I remember a time when a dream of climbing Matterhorn wasn’t unrealistic — even downhill mountain biking was not alien. Everything was somehow possible — from snowboarding off the steep ends of Chamonix to trekking until the tall walls of Baffin islands. In my naivety, all I needed was time and resources. One day while hogging a poorly cut pineapple I realised I couldn’t remember the last time I dreamt of riding a motorbike on a high Tibetan plateau — at that very moment, all I was planning for was a little decoration for my balcony.
It was one of those wait-a-minute! moments when the grand projections of life come crumbling down — a life that didn’t exist anymore. I figured I had become a stranger to my dreams. But it wasn’t always the case.
When I first moved to Germany, the amount of privilege I was able to exert on my environment meant that I could tick off a lot of unfinished businesses from my formative years without much effort. I could buy as many video games as I wanted. I obtained an unhealthy obsession with photography equipment. I kept getting elaborate LEGO sets for myself. I stayed out all night with friends — and still made it to coffee the next afternoon. It was an intense sense of freedom, a neat little starting point. In my mind, all the adventures of my life waited right around the corner. All of a sudden paragliders were affordable, and arctic grade jackets wasn’t that exclusive pieces of equipment. I could practice endlessly in indoor climbing gyms, and I could get bikes that I could pick up with my pinkie finger. All I had to do is start doing it.
Ironically I picked up none of that. All the projections of the future was merely an illusion. None of those visions of adventure came true. I had succumbed to the dreaded comfort zone, a cushy job and a few expensive hobbies. I had let mediocrity settle in me like mud settles in water — not fast enough to notice. Or so I thought.
Nothing beats riding on top of a bus on a hot day across the great plains of Bengal. Very few things are as exhilarating as dizzying Himalayan heights. From the tingling sensations on the spine in a dark forest to clearing snow off of a tent door — very few things trump the sense of adventure. But ironically all that I experienced as someone who didn’t even know what mediocrity is — I just did things because that’s how I learned to have fun.
It all went downhill when I starting asking myself whether I was living-the-life. Primarily because the moment we believe we are mediocre and something needs to change, anything out of our ordinary becomes a challenge — however mild. And as much as we like to celebrate hustle-porn, motivational speakers and dream-biggers, challenges do drain us and they are — if I may be so bold — unsustainable. Maybe we could do better; maybe I can do better.
Once the father of a friend of mine introduced me as my-son’s-friend-who-went-to-the-states. The way he introduced me bugged me for some time; I didn’t accept that a business trip to San Francisco isn’t necessarily a big deal to introduce anyone with. And in all honesty without context that would sound funny to someone who has a passport with access to pretty much the whole of the western world. But the town where my friend grew up in it is likely still very uncommon for most people to leave the state, let alone travel to the other side of the world. Mediocrity to the privileged is exceptional to others — not that there’s anything wrong with having privileges, but there’s something to be said about feeling mediocre.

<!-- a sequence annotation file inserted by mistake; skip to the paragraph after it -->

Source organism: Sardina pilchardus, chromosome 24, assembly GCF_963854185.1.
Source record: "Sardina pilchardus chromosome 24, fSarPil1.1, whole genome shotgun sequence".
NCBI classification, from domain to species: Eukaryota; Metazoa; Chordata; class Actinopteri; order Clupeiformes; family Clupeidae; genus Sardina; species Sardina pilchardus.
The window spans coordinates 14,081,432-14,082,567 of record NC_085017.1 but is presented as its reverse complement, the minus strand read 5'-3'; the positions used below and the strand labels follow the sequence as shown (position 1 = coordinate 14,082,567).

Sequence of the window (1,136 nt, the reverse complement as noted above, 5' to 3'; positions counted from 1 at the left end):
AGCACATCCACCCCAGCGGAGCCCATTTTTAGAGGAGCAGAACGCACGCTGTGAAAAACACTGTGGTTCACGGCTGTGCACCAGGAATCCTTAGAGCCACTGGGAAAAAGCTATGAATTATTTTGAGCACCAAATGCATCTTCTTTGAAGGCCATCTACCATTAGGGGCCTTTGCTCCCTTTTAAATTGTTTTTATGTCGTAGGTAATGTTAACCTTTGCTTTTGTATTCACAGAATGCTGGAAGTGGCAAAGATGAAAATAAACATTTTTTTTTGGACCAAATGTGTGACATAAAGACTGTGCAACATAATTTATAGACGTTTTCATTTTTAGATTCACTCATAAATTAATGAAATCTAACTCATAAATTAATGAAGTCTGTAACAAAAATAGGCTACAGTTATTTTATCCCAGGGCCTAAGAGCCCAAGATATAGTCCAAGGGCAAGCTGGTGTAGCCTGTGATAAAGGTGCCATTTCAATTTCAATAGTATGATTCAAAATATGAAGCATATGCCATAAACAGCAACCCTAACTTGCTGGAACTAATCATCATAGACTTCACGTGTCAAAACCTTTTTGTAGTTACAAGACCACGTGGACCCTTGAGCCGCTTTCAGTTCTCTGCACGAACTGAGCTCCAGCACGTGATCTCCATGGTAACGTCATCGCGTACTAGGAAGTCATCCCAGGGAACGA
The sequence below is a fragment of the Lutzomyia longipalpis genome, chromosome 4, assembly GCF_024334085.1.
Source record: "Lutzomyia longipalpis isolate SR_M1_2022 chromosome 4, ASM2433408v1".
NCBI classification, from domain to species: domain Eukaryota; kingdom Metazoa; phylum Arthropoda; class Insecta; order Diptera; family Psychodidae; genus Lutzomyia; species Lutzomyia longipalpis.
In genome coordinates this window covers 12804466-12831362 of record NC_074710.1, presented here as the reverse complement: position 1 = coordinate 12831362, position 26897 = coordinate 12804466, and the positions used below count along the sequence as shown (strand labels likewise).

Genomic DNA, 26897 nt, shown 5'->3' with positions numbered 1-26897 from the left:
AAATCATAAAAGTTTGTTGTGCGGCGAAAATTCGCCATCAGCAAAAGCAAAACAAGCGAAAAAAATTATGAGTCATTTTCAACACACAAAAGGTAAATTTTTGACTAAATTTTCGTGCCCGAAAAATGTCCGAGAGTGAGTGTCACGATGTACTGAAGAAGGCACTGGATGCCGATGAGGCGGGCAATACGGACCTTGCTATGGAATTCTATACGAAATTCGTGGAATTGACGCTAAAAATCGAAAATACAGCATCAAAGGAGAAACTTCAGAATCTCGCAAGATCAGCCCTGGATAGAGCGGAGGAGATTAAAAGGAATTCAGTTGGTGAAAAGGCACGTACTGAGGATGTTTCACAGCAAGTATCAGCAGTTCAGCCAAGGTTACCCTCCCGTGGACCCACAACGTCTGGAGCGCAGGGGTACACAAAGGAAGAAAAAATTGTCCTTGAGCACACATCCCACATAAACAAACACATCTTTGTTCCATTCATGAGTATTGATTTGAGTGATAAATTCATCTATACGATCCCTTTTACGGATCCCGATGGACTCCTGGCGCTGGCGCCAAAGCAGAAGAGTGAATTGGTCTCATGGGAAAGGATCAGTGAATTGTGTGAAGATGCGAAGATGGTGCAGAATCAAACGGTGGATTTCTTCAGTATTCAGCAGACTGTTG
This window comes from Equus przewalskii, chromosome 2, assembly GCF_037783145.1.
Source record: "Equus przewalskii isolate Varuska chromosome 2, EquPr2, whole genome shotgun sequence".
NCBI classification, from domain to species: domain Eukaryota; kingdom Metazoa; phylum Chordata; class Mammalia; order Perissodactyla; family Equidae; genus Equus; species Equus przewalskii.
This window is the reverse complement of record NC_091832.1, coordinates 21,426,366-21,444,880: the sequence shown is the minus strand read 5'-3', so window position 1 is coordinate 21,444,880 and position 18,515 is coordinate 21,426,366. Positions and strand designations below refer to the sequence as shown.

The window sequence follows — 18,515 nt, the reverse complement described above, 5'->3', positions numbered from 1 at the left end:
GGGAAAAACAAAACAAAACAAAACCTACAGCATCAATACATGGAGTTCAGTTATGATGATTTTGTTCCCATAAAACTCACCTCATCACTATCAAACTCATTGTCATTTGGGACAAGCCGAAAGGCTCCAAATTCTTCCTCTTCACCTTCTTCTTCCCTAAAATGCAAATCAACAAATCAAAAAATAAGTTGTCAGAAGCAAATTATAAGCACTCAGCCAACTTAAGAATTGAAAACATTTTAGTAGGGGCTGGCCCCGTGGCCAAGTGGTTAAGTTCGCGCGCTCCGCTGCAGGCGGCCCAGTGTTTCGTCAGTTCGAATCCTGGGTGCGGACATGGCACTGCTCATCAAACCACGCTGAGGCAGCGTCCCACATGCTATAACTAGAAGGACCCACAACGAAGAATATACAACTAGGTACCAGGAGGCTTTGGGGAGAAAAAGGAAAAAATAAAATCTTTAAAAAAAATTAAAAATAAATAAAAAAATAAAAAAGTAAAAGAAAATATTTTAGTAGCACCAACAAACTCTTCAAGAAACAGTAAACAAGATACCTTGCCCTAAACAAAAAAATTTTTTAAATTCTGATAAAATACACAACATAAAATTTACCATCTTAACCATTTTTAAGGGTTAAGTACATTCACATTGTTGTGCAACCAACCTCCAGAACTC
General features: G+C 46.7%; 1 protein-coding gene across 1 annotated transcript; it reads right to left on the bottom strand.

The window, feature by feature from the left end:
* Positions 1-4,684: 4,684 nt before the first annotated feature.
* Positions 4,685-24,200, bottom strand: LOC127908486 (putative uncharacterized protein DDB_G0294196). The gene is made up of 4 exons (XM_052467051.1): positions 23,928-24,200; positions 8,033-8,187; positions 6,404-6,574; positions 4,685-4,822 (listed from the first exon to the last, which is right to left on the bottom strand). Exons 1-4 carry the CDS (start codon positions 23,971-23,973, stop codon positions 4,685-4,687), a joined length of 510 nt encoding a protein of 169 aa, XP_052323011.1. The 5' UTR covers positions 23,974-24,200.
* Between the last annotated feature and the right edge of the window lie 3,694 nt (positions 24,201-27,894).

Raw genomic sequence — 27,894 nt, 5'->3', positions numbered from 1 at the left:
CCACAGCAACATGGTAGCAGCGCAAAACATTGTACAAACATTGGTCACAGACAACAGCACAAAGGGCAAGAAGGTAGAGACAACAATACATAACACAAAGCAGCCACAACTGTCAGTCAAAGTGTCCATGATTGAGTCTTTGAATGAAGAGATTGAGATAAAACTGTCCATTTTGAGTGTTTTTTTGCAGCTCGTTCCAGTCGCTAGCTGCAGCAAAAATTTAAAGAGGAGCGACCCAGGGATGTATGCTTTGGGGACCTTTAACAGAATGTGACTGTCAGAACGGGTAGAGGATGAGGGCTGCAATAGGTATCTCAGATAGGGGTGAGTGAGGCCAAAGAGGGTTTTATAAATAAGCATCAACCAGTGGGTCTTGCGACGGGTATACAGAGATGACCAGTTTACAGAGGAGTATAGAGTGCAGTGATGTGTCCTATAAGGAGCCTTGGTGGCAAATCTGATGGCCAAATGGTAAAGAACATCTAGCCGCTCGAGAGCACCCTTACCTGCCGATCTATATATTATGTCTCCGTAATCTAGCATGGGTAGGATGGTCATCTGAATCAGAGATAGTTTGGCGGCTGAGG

The problem with mediocrity is that it doesn’t exist.
Anyone judging anyone or themselves on the scale of mediocrity is bound to do so in a dimension of their choosing. And that sort of judgement is inherently biased given the arbitrary nature of the dimension they choose to judge against. For example, compared to the population of the entire planet, I am among only a few people who ever camped at five thousand meters of altitude. But compared to all the Himalayan trekkers I know, it’s mere average. On the other side of things, I work in an industry which already makes me somewhat of a privileged individual in society — but if I look at my fellow professionals, my technical excellence is borderline mediocre. And I’m probably among a handful of people who won a round of an obscure arcade game at a bar on their first try — but among gamers, I’m an absolute loser. It’s impossible to determine my mediocrity without something that normalises the aspect I’m looking at. And usually, those normalities are driven by the immediate culture around us — it doesn’t have to be that way.
Mediocrity is a myth with a mildly negative connotation. I don’t think anyone should ever feel the need to get out of any perceived mediocrity. Looking back, raw physical adventure was my way of feeding my ego of exceptionalism. And when I found myself out of steam, I started judging myself against something as arbitrary as any flat-Earth claim. If I have to inflate my ego again I can still stay cooked up in a room and play Ocarina of Time blindfolded before I call myself or anything about anyone around me mediocre.